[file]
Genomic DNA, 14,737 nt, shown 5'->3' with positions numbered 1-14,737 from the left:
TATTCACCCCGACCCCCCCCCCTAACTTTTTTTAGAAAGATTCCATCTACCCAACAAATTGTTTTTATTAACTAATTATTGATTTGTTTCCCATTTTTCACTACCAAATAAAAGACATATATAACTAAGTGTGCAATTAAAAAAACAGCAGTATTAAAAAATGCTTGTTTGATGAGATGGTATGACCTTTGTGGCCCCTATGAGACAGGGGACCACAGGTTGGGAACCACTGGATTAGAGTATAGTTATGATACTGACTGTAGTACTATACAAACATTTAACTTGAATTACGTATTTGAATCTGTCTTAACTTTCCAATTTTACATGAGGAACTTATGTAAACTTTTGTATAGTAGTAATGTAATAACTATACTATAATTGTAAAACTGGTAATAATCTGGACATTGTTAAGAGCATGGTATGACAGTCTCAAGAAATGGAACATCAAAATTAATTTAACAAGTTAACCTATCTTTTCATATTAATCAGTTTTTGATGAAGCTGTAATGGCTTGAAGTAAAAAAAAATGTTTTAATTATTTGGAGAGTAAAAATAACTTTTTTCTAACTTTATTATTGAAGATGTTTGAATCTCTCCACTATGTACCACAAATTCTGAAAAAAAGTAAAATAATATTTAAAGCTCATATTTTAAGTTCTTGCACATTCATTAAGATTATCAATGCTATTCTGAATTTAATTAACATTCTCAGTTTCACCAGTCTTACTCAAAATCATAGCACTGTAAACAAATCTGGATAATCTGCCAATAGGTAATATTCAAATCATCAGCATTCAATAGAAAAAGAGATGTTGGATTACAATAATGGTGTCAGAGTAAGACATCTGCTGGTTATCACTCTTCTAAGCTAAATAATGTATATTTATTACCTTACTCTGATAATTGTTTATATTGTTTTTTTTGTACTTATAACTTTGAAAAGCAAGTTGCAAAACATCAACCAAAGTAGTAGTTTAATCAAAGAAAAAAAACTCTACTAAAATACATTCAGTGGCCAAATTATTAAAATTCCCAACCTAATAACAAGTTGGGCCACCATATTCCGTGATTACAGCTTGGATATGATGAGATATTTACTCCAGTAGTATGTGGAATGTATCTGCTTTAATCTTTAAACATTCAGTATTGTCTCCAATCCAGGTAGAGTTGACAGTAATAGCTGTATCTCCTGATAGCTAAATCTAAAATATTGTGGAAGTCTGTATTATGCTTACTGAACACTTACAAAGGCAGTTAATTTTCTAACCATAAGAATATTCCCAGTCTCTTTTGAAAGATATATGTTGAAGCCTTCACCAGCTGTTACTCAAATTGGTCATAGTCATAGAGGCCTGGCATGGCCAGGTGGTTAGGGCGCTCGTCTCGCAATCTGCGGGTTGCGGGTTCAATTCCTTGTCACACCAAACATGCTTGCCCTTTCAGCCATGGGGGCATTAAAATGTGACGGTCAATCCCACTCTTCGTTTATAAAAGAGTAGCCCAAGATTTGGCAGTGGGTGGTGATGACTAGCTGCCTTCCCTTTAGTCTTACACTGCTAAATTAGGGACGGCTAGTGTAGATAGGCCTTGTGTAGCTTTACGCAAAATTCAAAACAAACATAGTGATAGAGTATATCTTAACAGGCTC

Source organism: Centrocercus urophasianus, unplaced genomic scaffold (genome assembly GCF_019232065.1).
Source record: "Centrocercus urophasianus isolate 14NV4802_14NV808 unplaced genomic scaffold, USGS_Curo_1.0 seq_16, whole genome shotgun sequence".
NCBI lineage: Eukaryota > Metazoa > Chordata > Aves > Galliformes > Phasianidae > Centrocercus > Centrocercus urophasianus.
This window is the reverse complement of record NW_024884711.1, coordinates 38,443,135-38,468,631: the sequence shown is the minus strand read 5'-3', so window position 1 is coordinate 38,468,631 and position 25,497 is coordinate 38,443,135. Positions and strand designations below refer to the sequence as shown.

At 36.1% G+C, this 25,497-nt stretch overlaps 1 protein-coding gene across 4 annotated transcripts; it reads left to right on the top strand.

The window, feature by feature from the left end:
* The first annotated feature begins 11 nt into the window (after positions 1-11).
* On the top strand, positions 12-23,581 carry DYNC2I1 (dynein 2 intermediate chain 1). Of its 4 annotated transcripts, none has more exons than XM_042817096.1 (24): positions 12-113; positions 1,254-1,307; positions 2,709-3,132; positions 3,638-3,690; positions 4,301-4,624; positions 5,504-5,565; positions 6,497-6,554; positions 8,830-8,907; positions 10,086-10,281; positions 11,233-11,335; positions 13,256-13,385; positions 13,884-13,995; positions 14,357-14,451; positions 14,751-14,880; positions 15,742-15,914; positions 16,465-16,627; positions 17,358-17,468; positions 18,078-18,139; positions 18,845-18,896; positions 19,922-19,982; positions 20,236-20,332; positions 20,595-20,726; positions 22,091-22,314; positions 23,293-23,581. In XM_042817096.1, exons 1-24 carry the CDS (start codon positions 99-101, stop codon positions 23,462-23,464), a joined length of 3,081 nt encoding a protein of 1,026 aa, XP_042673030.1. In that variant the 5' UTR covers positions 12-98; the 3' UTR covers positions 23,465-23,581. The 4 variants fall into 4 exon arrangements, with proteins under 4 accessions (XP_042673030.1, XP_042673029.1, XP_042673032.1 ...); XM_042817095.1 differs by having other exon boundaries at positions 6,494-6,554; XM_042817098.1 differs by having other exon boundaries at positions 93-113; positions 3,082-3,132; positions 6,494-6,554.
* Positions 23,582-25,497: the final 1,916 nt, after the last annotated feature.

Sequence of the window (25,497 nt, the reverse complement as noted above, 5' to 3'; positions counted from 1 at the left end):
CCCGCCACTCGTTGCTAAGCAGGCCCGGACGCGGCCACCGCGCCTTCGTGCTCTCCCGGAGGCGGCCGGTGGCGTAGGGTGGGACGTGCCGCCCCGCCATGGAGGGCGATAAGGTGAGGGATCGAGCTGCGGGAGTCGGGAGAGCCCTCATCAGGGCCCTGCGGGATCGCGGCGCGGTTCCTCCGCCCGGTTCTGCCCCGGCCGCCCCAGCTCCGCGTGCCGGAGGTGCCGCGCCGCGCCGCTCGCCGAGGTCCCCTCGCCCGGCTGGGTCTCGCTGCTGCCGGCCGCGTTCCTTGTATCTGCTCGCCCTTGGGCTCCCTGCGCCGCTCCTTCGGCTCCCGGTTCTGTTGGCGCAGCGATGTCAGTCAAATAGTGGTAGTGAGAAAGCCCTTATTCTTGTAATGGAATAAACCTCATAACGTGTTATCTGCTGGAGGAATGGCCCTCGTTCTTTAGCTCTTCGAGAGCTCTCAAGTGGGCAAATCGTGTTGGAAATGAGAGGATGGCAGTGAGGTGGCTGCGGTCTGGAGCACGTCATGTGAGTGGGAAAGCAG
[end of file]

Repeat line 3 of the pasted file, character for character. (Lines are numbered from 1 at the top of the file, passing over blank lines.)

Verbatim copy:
Source organism: Centrocercus urophasianus, unplaced genomic scaffold (genome assembly GCF_019232065.1).